You can dive deep into a discussion of the NFT copyright puzzle, while we have a much simpler explanation made by Ivanna: ”Any artist, especially one working with NFT, wants to keep their intellectual property rights. If a consumer buys an NFT, they can do with it whatever they want, except for making money. That’s the right any artist would like to preserve”.
If NFTs were a bubble, it would explode. But it won’t.
Ivanna Ostapchuk and the JatApp team are happy that we’ve managed to convince you that NFTs aren’t that alien and idiotic. But you may have doubts about the future of NFT: it does look like a bubble which is going to explode, while a scandalous cryptomarket downfall is evolving in the background.
NFTs, as well as the entire web3 industry, are facing unpleasant headwinds that have already blown off many promising startups and NFT marketplaces. Even though the situation can turn tectonic quite often, the NFT industry always pivots to a certain end: to grow by 34% in 2030 and stay with users forever.
NFTs aren’t about money in the first place. That is why all the hell breaking loose within the cryptocurrency market won’t affect NFTs. Cryptocurrency is money, and NFTs are the art that does not work according to the money rules. Excuse us for an excessively eloquent speech here, but NFTs don’t have anything to lose, while the cryptomarket does. Ironically, it’s much safer to invest in an NFT of a recorded fart than in a crypto exchange marketplace that fails because its rival tweeted about its financial instability.
Putting all jokes aside, let’s discuss a case of an NFT project called NBA Top Shot Moments developed by Dapper Labs, which is a good example of how NFTs follow a typical financial bubble scenario, but don’t leave consumers frustrated in the end.
The NBA Top Shot NFT with LeBron James making a spectacular slam dunk was sold at $208,000 back in February 2021. Today, the average price of an NBA Top Shot Moment is around $17.
The NFT collection of best pro-basketball moments was so popular that the marketplace was unable to process that many visitors and didn’t work for hours. To compensate for the downtime, the company kept releasing more and more Moments. Looks like a perfect recipe for disaster, doesn’t it?
The prices indeed fell that low, but it’s not a catastrophe for Dapper Labs as they keep expanding the collection today. The matter is that Top Shots NFTs aren’t about making a smart investment. They are about the experience of collecting things you’re fond of. Ivanna Ostapchuk adds: “Many people collect art or any other things because they love collecting something. NFTs can be just like Kinder Surprise toys, but you don’t risk getting the same one twice”.
On top of that, a search for a logic behind price change of something as subjective as digital art is just barking up the wrong tree. Art grows in value because of multiple, often random, factors. Such crazy price swings are a natural state of the NFT market. So if you’re going to invest in NFT, you should accept that fact.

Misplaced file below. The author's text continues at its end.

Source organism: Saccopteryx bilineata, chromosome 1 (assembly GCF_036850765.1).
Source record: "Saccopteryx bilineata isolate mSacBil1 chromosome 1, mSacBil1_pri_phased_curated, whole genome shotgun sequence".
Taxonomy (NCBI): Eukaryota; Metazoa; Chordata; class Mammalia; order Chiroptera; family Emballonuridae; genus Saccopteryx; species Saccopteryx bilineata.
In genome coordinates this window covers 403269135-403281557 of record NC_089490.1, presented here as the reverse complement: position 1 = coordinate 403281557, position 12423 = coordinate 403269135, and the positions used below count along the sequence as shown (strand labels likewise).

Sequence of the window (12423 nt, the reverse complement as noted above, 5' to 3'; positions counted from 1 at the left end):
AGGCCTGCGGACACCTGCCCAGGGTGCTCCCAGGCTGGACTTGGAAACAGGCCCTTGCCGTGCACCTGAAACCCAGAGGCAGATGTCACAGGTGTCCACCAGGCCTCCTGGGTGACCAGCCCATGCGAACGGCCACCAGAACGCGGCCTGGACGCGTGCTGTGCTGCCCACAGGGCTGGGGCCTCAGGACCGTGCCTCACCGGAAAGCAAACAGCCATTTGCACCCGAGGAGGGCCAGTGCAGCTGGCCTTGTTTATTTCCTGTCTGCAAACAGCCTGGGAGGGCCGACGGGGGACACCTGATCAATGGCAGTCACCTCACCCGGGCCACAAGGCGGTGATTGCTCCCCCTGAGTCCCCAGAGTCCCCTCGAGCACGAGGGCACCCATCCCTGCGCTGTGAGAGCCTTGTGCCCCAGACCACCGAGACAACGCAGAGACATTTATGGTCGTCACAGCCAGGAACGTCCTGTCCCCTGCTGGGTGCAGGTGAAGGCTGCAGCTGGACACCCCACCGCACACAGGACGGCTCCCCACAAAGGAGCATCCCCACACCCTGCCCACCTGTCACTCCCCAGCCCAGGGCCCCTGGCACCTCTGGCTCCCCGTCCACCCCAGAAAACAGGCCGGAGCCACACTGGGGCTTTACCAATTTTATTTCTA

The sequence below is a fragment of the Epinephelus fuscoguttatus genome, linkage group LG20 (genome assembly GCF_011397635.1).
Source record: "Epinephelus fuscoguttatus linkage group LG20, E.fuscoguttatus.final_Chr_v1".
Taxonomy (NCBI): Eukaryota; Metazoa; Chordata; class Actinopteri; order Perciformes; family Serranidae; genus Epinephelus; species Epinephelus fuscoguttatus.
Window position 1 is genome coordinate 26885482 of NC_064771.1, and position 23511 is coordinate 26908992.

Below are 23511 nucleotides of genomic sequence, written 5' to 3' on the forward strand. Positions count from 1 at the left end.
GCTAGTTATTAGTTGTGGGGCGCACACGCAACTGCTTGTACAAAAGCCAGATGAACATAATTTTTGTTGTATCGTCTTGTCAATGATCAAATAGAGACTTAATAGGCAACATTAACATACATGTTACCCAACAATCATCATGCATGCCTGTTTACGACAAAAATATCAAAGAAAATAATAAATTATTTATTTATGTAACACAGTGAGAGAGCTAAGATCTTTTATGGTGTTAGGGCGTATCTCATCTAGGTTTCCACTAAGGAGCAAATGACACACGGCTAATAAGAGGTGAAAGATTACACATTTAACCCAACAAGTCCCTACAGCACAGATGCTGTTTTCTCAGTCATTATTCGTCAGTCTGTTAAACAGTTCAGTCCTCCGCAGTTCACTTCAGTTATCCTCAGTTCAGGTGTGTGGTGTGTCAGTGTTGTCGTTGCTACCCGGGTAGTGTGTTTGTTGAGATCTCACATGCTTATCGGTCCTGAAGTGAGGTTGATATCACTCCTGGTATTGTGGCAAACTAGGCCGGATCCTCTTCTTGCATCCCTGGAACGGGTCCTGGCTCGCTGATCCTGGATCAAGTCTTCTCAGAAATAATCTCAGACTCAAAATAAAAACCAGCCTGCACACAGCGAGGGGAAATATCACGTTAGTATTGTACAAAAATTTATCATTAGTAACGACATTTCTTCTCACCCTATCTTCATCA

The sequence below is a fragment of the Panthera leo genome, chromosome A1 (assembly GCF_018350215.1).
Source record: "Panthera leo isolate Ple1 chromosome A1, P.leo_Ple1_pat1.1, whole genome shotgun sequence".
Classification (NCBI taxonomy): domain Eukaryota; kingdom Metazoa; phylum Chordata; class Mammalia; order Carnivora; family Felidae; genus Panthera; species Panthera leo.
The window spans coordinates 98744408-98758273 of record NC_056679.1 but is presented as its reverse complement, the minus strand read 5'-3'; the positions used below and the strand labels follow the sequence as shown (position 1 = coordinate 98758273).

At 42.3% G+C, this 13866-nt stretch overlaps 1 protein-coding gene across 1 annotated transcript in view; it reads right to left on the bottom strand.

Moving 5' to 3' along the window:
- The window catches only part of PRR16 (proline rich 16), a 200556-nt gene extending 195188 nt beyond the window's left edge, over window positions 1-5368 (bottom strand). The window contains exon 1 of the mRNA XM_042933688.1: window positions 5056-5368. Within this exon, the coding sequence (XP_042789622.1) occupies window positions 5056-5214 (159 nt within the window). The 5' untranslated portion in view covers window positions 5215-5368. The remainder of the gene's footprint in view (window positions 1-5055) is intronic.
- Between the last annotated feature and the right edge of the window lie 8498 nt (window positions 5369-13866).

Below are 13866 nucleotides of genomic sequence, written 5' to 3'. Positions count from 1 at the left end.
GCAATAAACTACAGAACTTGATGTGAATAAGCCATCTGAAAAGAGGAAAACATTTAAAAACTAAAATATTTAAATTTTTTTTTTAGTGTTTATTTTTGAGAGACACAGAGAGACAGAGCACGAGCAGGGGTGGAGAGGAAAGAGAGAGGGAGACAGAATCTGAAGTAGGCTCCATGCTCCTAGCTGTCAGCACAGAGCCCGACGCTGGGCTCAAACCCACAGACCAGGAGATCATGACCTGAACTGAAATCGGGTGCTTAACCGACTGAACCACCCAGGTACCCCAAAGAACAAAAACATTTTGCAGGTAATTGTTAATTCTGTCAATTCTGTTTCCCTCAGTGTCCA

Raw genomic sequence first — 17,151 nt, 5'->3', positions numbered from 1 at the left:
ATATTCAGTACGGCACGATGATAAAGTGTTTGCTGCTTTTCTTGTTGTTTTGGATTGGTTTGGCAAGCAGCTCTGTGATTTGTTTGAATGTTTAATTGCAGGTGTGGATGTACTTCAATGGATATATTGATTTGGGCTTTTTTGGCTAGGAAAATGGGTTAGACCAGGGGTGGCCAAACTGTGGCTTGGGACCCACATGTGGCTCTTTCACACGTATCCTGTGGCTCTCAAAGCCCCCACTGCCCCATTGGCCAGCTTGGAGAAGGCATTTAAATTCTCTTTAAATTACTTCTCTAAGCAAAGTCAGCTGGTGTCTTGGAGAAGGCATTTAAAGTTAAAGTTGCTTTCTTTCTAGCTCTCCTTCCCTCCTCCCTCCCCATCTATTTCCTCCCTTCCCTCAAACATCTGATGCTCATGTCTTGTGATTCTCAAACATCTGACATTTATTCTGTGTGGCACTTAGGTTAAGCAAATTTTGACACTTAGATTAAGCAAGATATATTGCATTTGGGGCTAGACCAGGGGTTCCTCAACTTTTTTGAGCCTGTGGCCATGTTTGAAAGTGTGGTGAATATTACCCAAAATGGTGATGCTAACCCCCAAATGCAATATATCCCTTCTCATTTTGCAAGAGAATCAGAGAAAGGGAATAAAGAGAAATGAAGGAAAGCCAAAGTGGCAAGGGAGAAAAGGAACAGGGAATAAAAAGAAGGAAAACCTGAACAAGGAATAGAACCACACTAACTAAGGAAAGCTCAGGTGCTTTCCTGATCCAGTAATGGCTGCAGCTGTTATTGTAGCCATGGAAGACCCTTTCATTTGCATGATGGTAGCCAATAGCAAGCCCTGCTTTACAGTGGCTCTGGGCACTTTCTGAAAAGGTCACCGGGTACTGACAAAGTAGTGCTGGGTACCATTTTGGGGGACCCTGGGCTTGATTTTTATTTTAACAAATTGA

Also, you should be more picky about the artistic merit of an NFT you want to purchase. Ivanna Ostapchuck says that “The NFT market is mostly open, and everybody can enter it. No doubt, it’s cool that everybody can share their art and get paid for that, but a growing number of amateurs naturally increases the volume of plagiarized, sometimes stolen, or simply shallow artworks with just an idea to make money out of nothing”. Don’t bother yourself with price changes, but think about what experiences you get with an NFT you’re going to buy.
By mentioning experiences, we don’t imply just an experience of encountering the work of art. Advantages of NFTs have a thousand faces: blockchain-based gaming, metaverses, and fictional interactive stories. Some musicians sell their albums and fanclubs offer sports events tickets in a form of non-fungible tokens.
Kings of Leon album presold as NFT
The more the economy moves onto the Internet, the more likely NFTs will get practical use in the future. In fact, NFTs already have a lot to tell about their use cases. We’re working on the relatable article, so stay tuned!
The whole world is NFT
Even though web3 doesn’t promise to mature into a new era of the Internet, the NFTs market is certainly not a bubble stuffed with hype. Once NFTs have survived several serious price roller-coasters and got many use cases beyond just being expensive digital pictures, we can conclude that NFTs are here to stay. You can develop your own NFT business towards any direction you find exciting and profitable. Ivanna Ostapchuk, our host NFT artist, sums up: “NFTs can be an art, a business, a collectible, a game, anything you want it to be. That’s the main reason why NFTs are immensely popular: they get a meaning you give them. When many people believe in the same things, these things become valuable”.
If you have an idea of an NFT-powered startup, you can ask JatApp for help both with tech and business domains. Our company has delivered more than 200 successful digital projects, including development of a blockchain-based content management platform for the United Arab Emirates government.
JatApp is always happy to accept challenging tasks and empower businesses to harness creative digital solutions. Just leave us a note to initiate collaboration with us. We’ll get back to you soon to discuss the details of your project.